Not everyone is as sympathetic to anxious or resistant parents as our doctor was. ­Writing on a blog under the pen name “Orac”, David Gorski, a surgeon and professor at Wayne State University in Detroit, has lambasted Mark Largent for talking about “vaccine-anxious” parents rather than “anti-vaxxers”. Gorski calls Largent “clueless” and insists that “the concerns of these parents are almost always rooted in pseudoscience, fear-mongering, and outright scientific misinformation”.

He goes on: “What ‘moral concern’ could lead parents to leave their children unprotected against vaccine-preventable diseases, particularly deadly ones?” How dare Largent suggest that paediatricians “address their concerns”, he writes, “as if paediatricians don’t try to do that every time a parent brings her child for a well-child visit and baulks at allowing her child to be vaccinated”?

I wonder if Gorski would have been appalled at my hesitation in my ­paediatrician’s office, like the nurse was. But here’s the thing: I don’t think my anxiety was rooted in pseudoscience, fear-mongering or outright scientific misinformation. While Gorski might want to write me off as a bad and anti-scientific mother, in most clinical encounters a mother asking for data about medical necessity, safety and efficacy before consenting to an offered medical intervention would be seen as a good and scientific mother. So why are vaccines treated in such an exceptional way? Why are they seen as different from most interventions in medicine and public health – requiring old-fashioned paternalism and even heavy-handed legal compulsion?

First off, as every vaccine zealot will (rightly) tell you, vaccines are not your usual sort of medical intervention. To state the obvious, with few exceptions (such as the tetanus vaccine), vaccines don’t just protect the individual being vaccinated; they also help to create “herd immunity”. It is hard not to look at the history of diseases such as polio, diphtheria and smallpox and not feel motivated to sing whatever rousing song will convince everyone to enlist in the army of the vaccinated.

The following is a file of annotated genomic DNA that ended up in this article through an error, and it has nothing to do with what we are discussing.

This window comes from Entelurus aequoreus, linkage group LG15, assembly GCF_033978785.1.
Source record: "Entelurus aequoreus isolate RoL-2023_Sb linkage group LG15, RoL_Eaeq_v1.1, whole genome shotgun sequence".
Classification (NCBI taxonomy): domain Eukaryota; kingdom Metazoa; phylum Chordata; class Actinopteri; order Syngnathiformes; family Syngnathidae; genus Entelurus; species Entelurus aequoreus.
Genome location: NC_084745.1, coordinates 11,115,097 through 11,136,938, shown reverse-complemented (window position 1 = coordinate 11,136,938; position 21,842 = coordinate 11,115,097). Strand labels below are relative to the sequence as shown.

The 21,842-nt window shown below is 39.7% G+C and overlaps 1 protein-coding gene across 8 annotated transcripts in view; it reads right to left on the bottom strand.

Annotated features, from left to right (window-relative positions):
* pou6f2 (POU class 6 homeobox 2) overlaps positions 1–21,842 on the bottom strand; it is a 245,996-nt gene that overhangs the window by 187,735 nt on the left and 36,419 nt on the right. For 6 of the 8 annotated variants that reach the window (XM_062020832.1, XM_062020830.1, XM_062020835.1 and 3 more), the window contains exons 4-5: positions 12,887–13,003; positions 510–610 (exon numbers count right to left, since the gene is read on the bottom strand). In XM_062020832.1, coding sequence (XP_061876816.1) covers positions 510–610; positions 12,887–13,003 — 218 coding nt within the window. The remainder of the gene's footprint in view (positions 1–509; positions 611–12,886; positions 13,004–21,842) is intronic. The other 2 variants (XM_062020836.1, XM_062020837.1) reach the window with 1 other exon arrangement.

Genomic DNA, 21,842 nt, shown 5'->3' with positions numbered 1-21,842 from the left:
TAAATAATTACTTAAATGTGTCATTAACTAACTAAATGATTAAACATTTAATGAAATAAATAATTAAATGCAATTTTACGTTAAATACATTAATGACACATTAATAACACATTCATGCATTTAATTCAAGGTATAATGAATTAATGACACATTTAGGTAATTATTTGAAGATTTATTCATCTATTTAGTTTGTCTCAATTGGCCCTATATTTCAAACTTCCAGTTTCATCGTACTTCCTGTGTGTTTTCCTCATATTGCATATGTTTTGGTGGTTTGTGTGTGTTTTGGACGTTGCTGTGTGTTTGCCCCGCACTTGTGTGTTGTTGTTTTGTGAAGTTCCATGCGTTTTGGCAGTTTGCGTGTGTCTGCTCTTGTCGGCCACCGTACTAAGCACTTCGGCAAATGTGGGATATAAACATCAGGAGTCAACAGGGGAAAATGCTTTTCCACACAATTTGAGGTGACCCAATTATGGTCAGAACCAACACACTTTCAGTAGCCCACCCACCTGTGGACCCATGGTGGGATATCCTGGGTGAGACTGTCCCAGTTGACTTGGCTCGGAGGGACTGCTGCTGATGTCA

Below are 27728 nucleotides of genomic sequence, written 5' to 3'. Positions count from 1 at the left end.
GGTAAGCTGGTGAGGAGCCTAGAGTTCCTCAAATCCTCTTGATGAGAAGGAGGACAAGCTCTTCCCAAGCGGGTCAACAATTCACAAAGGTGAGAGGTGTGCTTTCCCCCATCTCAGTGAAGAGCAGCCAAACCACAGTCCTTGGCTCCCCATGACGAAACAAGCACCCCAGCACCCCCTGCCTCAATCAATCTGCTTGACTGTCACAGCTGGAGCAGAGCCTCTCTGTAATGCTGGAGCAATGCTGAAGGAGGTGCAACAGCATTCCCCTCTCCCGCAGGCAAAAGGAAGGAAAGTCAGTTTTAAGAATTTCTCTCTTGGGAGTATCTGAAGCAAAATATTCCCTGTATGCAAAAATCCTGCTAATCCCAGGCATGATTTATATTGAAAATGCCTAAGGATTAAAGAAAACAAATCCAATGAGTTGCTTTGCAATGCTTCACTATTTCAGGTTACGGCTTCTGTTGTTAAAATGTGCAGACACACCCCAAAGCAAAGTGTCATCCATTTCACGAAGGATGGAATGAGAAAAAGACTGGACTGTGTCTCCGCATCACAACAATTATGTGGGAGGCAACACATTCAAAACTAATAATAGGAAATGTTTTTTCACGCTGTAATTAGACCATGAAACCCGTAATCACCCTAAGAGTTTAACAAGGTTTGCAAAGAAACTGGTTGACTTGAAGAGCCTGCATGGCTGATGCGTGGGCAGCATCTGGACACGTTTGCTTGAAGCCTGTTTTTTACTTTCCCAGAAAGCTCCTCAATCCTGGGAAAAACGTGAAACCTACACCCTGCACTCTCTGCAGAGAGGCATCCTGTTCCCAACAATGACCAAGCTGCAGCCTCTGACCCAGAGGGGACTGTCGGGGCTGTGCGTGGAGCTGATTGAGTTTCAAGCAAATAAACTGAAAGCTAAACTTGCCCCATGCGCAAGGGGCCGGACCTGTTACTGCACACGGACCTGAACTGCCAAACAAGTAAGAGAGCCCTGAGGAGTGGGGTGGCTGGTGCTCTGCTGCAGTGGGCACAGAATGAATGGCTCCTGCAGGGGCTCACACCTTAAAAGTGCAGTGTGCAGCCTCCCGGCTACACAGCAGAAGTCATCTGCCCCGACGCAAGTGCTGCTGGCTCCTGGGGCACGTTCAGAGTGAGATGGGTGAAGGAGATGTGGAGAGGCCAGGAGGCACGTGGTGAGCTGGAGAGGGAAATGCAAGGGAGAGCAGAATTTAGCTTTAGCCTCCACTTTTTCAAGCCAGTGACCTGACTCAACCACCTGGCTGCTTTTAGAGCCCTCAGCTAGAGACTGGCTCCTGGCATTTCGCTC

Vaccine zealots also understand vaccines (again, rightly) as being different from other medical interventions because they are subject to higher levels of safety monitoring. They are, as a class, arguably the safest type of medical intervention we have in the world. Any time a vaccine is found to be unsafe or is even perceived as potentially unsafe, public-health campaigns may be put at risk, so most public-health officials are quite vigilant about safety-testing before releasing vaccines into the market and about monitoring them afterwards.

Finally, the history of terrible falsehoods that have been spread about vaccine safety causes in anti-anti-vaxxers the kind of fervour you should expect to find among people who feel their enemies have cheated. In terms of major falsehoods about vaccine safety, best known is the case of Andrew Wakefield in the UK, who claimed to have evidence of a link between the MMR (measles, mumps and rubella) vaccine and autism. In 2003, the investigative journalist Brian Deer began to uncover evidence that Wakefield didn’t just have his data wrong, but had actively misrepresented it. (The Lancet, which had published Wakefield’s work in this area, finally retracted it in 2010.)

In Galileo’s Middle Finger, I write about another major case of falsehoods spread about a measles vaccine. This involved the book Darkness in El Dorado, published in 2000 by the self-styled journalist Patrick Tierney. He suggested that the geneticist James Neel purposely conducted a Nazi-like eugenics experiment on the Yanomami people of the Amazon by giving them a vaccine that caused a measles outbreak. Tierney was wrong: the epidemic started before Neel arrived in Yanomami territory, the vaccine didn’t cause measles, and Neel and his team did everything they could to race ahead of the disease to vaccinate those at risk. But Tierney’s work has fed ­anti-vaxxers and spread false beliefs about vaccines.

Given the Wakefield and Tierney falsehoods, the high safety and efficacy rates of vaccines, and the history of vaccine success worldwide, it is hardly surprising that some public-health advocates see vaccines as the biomedical equivalent of Nelson Mandela.